Brandenburg V-C Peanut News Article Peanut Notes No. 180 2023
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Changes in Latitudes, Change in Attitudes
Entomology Extension Specialist
North Carolina State University
Jimmy Buffet wrote a song many years ago with the title of “Changes in Latitudes, Changes in Attitudes.” Basically it was about how a change of scenery can change how you look at things. Or something like that. In farming, we have a strong tendency to look at things the same year after year. Sometimes, that makes us a bit resistant to change because we see everything from the same perspective year after year since we rarely get to enjoy that change in latitude.
Often, our changes in attitude are forced upon us and we have to change because we have no choice. In peanut insect management the Environmental Protection Agency canceled all crop uses of chlorpyrifos (Lorsban) and changes were quickly forced upon us. While we had a little insight into the fact that this was going to happen, we did not have the time nor resources to develop alternative strategies. In addition, while Lorsban was still available and had the market captured, companies were not too interested in spending funds to develop a replacement. While we have made some recent advances on getting closer to some answers to replace Lorsban, we are not there yet.
Many decades ago, I wrote an article for the VC Peanut News and the title was something like “Everything Changes, Nothing Stays the Same” from a book I used to read to my kids. My point was that no matter how well a practice or a product worked, you needed to be looking ahead because things were going to change. Over the years, in peanut pest management, we have seen a lot of products come and go and our approaches to insect management have changed.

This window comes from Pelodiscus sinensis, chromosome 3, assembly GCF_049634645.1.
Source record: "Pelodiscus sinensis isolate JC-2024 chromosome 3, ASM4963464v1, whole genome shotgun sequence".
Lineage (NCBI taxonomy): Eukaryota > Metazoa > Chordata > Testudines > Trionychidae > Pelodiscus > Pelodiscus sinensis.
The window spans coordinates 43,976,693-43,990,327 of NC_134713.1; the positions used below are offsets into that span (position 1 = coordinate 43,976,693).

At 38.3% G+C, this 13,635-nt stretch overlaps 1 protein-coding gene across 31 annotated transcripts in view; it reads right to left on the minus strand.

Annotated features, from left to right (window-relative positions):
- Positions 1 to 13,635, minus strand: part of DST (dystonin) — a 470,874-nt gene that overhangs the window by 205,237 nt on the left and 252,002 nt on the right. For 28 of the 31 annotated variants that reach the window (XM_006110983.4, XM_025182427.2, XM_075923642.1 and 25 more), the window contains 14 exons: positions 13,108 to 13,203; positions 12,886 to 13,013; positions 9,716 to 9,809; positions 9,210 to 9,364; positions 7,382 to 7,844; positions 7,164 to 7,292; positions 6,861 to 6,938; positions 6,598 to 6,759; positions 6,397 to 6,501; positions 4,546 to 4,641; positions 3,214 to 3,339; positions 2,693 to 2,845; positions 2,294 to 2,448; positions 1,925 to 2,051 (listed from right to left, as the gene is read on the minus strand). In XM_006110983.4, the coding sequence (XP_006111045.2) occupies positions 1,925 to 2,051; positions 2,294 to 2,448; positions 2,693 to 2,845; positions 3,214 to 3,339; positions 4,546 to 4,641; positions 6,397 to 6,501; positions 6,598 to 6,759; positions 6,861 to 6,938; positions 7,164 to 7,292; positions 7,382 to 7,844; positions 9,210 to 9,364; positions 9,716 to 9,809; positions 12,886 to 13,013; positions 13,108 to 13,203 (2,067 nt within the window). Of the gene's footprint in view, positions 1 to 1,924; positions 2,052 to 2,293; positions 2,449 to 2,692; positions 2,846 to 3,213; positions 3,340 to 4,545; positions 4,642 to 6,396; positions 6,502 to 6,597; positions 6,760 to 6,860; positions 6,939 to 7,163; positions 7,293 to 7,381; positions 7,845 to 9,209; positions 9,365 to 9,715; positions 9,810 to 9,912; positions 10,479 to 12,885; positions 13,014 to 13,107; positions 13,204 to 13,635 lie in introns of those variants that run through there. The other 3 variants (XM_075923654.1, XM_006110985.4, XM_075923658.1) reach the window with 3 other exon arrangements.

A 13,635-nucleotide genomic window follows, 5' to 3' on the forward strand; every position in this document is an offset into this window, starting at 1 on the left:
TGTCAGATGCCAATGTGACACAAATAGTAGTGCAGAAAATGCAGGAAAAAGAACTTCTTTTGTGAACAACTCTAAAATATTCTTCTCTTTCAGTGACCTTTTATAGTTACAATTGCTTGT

When synthetic pyrethroid insecticides came out long, long ago, we thought we had our answers for caterpillar or worm control in peanuts, cotton, and soybeans. Low use rates, low mammalian toxicity, and very effective. Over time the cost went down and we liked that too. But also over time, we began to see other pests that pyrethroids didn’t control sort of crawl out from under the rug. We also saw insecticide resistance begin to show up in corn earworm/bollworms and over time, we had to consider making changes. Fortunately, there were new, non-pyrethroid products with broad spectrums, great effectiveness, and a bigger price tag. But they got us on to the next step.
Now we are starting to see some issues in our thrips control early in the season. Way back in the day. Temik (aldicarb) was the standard and other products filled in the gaps. Then tomato spotted wilt virus hit and we became even more concerned about a high standard of thrips control. The next thing we know the manufacturer of Temik decided to quit selling it. Everyone was taking a second look at Thimet (phorate), and Admire Pro and acephate in furrow and as a post emerge foliar spray. Then another version of aldicarb came back as Ag Logic. So there were a lot options and it seemed like everyone had their own opinion as to what worked best for them. David Jordan and I also collected a lot of data that confirmed there was value in a foliar spray of acephate at 3 weeks post plant.
Lately, however, we heard report of thrips becoming resistant to some of these most common insecticides for thrips control. Over the past ten years, David Jordan and I have recorded a drop in the performance of Admire Pro over the years. Not a failure, but slowly declining control. This is consistent with what has been seen in other crops using imidacloprid and the trend for neonicotinoids and thrips control. However, we’ve also seen a modest trend that phorate may be losing some of its punch. We will continue to monitor its performance. Finally, there have been reports of thrips resistance to acephate in North Carolina. We have not observed failures in North Carolina peanuts in 2023. But we need to watch this.
Based on this research and our observations, we will most likely make some adjustments to our recommendations for 2024. It’s why we are here. On your part, you will listen to us, make a wise choice based on your experiences and put the 2024 crop in the soil next spring. We all have been going through these changes and adjustments for a long time. As I add up my time as the peanut entomologist and my time in graduate school, I have 42 years of working on insect control in peanuts. Things have changed a lot on a regular basis and we’ve all done what we was needed to produce a profitable and high quality crop. Those changes are not going to end any time soon.